[vc_row][vc_column][vc_column_text]Divorce can be an extremely emotional time for all parties involved. More often than not, especially when children are involved, one party brings up the idea or notion that the other party has a mental health issue. That is not the discussion of this blog post (stay tuned though because in the future, I will discuss that as well and the impact that such allegations/statements can have and the procedure for the court to address those issues).
No, this blog post is about taking care of your own mental health during the process of a divorce. Whether you and the other person decided together or separately that divorce was necessary, the process of and effects of divorce will almost certainly impact your mental state at some point. Think about it. You are going from a situation where you and another person share a life together, including potentially kids, finances, hobbies, property, and at some point if not still – love. Regardless of whether it was 6 months or 6 decades, a change in that dynamic is going to be something to get used to. Instead of living together, you live apart. Instead of shared finances, they are separate. Changes in family dynamics, potential changes in friend dynamics. All of these things are possible, and quite likely during the divorce process.
As your attorneys at Jordan Law, we are dedicated to doing everything we can during the process to ease any strain on your mental health, but the reality is, we cannot take it all away. No amount of conversations with us or documents we file can replace the potential void that divorce may bring. So, we encourage you to be educated about mental health issues and seek support and assistance if necessary.
The two most common mental health symptoms/diagnoses that our clients mention are anxiety and depression. In our society, those terms are tossed around to mean simple worry or sadness. While worry and sadness are parts of anxiety and depression, respectively, they do not encompass the full meaning.
According to the American Psychological Association, anxiety is defined as “feelings of tension, worried thoughts and physical changes such as trembling, sweating, dizziness or a rapid heartbeat.” During the divorce process and even after, you may temporarily experience anxiety as you anticipate what the outcome is going to be or how your life is different. Know that these feelings are normal and expected. It is therefore important that while you are going through the divorce process that you seek support, whether it be from a trusted co-worker or a family member or friend, and engage in some sort of self-care activity at least once a week. Maybe this means going for a long walk, drinking a cup of hot tea, or whatever else relaxes you in a healthy way. By engaging in that self-care, you remind your brain and the anxiety that you are able to feel something other than tension and worry. You give yourself a break in the midst of what may otherwise feel like a chaotic situation.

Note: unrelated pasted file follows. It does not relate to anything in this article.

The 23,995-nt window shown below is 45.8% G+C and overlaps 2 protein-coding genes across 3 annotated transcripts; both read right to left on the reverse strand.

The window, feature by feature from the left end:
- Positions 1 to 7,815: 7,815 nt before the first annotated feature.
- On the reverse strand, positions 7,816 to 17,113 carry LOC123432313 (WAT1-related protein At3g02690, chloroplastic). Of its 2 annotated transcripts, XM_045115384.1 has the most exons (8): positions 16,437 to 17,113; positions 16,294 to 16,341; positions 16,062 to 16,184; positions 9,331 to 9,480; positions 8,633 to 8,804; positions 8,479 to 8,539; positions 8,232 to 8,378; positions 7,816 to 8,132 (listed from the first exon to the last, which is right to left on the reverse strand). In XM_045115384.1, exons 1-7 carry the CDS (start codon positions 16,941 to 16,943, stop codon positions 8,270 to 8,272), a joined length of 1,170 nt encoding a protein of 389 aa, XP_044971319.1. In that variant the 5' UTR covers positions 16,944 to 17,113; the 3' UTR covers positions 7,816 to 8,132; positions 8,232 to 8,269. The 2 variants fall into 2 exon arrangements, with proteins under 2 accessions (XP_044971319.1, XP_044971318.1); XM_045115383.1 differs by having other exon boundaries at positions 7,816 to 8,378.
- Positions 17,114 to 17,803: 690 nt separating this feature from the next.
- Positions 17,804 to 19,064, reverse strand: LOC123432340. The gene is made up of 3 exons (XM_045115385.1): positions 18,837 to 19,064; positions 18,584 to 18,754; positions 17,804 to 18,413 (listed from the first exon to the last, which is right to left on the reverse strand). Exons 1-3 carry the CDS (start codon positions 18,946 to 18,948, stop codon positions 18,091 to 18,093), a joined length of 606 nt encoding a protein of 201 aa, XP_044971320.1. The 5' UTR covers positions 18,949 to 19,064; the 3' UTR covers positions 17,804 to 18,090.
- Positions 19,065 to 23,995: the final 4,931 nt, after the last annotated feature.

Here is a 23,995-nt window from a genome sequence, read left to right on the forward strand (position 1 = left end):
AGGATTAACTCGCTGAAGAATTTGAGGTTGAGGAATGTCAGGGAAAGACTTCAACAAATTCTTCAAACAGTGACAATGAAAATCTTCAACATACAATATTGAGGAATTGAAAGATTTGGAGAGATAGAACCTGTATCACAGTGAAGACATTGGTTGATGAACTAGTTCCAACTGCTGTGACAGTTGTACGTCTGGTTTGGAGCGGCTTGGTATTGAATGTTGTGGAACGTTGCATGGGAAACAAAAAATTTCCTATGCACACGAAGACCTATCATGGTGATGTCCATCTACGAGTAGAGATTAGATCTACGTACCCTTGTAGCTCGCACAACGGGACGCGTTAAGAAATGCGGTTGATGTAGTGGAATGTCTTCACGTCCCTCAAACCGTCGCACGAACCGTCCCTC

Quite different from anxiety, depression is characterized as a feeling of much more than sadness. According to the American Psychological Association, symptoms of depression including lack of interest in daily activities, significant weight loss or weight gain, either insomnia or excessive sleeping, lack of energy, inability to concentrate, a feeling of worthlessness. If you are experiencing these symptoms during or after the divorce process, it is important that you take care of yourself and not only seek the support of friends but also of a counselor or therapist. While we as your attorneys are open to discussing issues with you, we are not licensed therapists and as such cannot act in that role. Depression is a serious mental health issue, but it is treatable and with the assistance of a professional, can be overcome – if it is situational (as in a divorce). If you are having difficulty locating a counselor or therapist, as your attorneys we will be happy to help you look for resources, but it will ultimately be up to you to follow through with it.
The takeaway – be sure to take care of yourself and pay attention to how you are feeling during the process. Know those fleeting feelings of sadness or worry are expected, but if you suspect it is something more (which is normal), make sure you take care of yourself and get the support you need. At Jordan Law, we care deeply about our clients and want to make sure that they have the resources and support they need during our representation and afterward.
Featured image from Billie Grace Ward[/vc_column_text][/vc_column][/vc_row]